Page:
OPERA NEWS - La Mort de Cléopâtre; Harold en Italie
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BERLIOZ: La Mort de Cléopâtre; Harold en Italie

spacer Cargill; Tamestit, viola, London Symphony Orchestra, Gergiev. LSO 0760 (SACD)

Recordings Berlioz Harold in Italie Cleopatra Cover 815

Berlioz’s cantata La Mort de Cléopâtre represented his 1829 entry for the Prix de Rome, which he would win the following year. Judges to the contrary, it’s a truly remarkable piece — showing his debt to Gluck for classical grandeur and unorthodox orchestration — and an important way station to creating his Cassandre and Didon three decades later. Here it forms the vocal portion of a beautifully engineered live recording by the London Symphony under its fitful but rarely dull principal conductor, Valery Gergiev.

Scottish mezzo Karen Cargill. a splendid Anna in the Met’s Troyens two seasons ago, entered into the Berlioz lists early in her career. She sang Marie in Colin Davis’s third recorded Enfance du Christ (2007) and two years ago recorded a refulgent Mort de Cléopâtre along with Nuits d’Été under Robin Ticciati for Linn. Ursule in Béatrice et Bénédict awaits this summer in Japan. 

Gergiev, too, already has a Cléopâtre on CD, with Mariinsky forces fronted by the highly sonorous but unspecific Olga Borodina. The cantata has a considerable discography, from a post-prime but wonderfully intense Jennie Tourel with Bernstein to two Baker traversals — the earlier, better one for Alexander Gibson — and Véronique Gens’s treasurable performance for Louis Langrée, probably the best declaimed since Tourel’s. Simon Rattle’s Susan Graham sings beautifully but remains rather polite for the Serpent of the Nile.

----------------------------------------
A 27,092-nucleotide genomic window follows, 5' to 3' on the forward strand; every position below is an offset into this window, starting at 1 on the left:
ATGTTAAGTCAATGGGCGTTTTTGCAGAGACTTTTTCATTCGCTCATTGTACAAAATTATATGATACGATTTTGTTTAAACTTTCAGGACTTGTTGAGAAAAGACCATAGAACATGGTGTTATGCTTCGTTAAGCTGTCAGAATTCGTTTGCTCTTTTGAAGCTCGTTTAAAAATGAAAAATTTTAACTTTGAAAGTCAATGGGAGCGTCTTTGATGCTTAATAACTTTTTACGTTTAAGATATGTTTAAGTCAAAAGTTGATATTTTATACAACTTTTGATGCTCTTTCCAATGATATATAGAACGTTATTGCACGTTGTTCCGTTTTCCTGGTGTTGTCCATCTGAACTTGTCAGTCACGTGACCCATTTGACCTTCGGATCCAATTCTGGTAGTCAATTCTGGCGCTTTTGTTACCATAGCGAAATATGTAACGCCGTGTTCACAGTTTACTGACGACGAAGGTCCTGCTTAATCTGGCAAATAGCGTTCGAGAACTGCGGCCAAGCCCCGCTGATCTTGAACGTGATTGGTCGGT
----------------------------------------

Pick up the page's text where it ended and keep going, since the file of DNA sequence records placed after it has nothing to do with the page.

At this 2013 Barbican performance, Cargill provides beautiful, spinning tone, occasionally taking on excessive upper-register vibrato, and copes accurately with Cléopâtre’s wide intervals. She moderates dynamics more precisely than word-based emotion and sounds a little hard-pressed by the queen’s final resolution on an honorable death. It’s enjoyable enough but not a sharply articulated, definitive account of the piece. One serious demerit of the new issue is the lack of printed text: listeners will want to follow this remarkable twenty-one-minute psychological study of a great woman under duress word by word. (Internet resources yield the French original and an Italian translation.) 

The purely instrumental Harold en Italie (1834) drew partially on the composer’s Italian adventures and has long been a concert staple. Here, the first two movements get off to rather banal starts, but Gergiev’s approach turns committed and fun once Berlioz turns on the juice, and the lovely third (Serenade) movement is consistently well judged. French violist Antoine Tamestit is compelling — forthright when needed but steering a subtle, non-showboaty course through the beautiful solo part conceived for Paganini. spacer


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